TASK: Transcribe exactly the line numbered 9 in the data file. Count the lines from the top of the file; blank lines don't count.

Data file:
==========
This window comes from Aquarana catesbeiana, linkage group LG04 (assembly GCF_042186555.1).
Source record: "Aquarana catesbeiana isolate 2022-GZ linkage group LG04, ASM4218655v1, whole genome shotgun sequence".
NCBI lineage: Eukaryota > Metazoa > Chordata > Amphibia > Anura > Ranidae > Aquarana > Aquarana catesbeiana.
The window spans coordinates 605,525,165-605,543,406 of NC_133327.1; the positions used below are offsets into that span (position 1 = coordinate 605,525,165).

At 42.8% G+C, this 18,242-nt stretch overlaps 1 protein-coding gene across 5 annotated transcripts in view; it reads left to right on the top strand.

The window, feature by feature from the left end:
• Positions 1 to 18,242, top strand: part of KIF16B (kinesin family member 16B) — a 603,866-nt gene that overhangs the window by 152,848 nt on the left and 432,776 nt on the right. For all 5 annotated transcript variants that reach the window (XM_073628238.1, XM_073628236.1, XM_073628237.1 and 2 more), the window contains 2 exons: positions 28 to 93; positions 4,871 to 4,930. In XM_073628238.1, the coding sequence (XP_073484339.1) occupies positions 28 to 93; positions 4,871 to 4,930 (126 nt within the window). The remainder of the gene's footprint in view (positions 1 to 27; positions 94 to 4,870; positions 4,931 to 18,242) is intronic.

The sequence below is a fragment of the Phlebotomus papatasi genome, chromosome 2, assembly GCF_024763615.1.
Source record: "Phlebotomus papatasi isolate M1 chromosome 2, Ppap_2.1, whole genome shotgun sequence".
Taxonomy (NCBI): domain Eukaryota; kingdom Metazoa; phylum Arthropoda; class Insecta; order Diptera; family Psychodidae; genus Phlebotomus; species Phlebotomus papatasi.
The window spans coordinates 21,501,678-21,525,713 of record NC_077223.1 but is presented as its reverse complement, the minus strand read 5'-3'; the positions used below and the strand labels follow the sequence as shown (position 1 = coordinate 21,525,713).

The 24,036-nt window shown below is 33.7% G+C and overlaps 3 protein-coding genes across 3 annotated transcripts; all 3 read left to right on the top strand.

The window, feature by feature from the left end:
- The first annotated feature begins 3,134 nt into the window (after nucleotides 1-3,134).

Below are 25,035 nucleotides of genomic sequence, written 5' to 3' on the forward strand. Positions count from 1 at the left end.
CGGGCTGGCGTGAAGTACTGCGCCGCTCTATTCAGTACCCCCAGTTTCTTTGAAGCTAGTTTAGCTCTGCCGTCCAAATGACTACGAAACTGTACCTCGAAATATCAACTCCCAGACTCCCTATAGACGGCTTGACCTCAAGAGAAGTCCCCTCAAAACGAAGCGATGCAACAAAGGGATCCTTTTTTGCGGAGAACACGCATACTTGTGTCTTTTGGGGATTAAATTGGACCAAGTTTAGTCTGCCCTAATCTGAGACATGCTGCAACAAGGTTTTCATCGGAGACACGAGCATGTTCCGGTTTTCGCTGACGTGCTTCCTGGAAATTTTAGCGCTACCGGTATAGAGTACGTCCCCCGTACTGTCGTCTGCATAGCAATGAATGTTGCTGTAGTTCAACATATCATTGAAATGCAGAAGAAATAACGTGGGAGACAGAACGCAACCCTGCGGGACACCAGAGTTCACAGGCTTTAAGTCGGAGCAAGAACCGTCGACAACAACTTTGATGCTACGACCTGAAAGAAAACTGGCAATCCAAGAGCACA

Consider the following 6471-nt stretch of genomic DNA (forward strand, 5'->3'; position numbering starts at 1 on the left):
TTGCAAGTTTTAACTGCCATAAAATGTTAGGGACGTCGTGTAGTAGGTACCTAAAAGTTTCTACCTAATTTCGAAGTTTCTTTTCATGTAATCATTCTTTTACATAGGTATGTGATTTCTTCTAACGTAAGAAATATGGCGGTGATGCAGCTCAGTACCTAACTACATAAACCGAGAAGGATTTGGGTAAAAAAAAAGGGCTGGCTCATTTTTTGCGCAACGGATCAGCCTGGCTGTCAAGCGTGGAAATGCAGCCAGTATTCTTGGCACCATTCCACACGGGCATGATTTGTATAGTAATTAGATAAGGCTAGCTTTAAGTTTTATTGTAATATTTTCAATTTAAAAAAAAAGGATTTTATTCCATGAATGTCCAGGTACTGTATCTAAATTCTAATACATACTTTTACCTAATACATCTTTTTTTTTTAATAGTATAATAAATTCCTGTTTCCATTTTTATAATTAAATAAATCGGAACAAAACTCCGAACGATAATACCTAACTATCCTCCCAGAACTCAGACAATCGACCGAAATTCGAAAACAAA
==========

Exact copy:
Source record: "Phlebotomus papatasi isolate M1 chromosome 2, Ppap_2.1, whole genome shotgun sequence".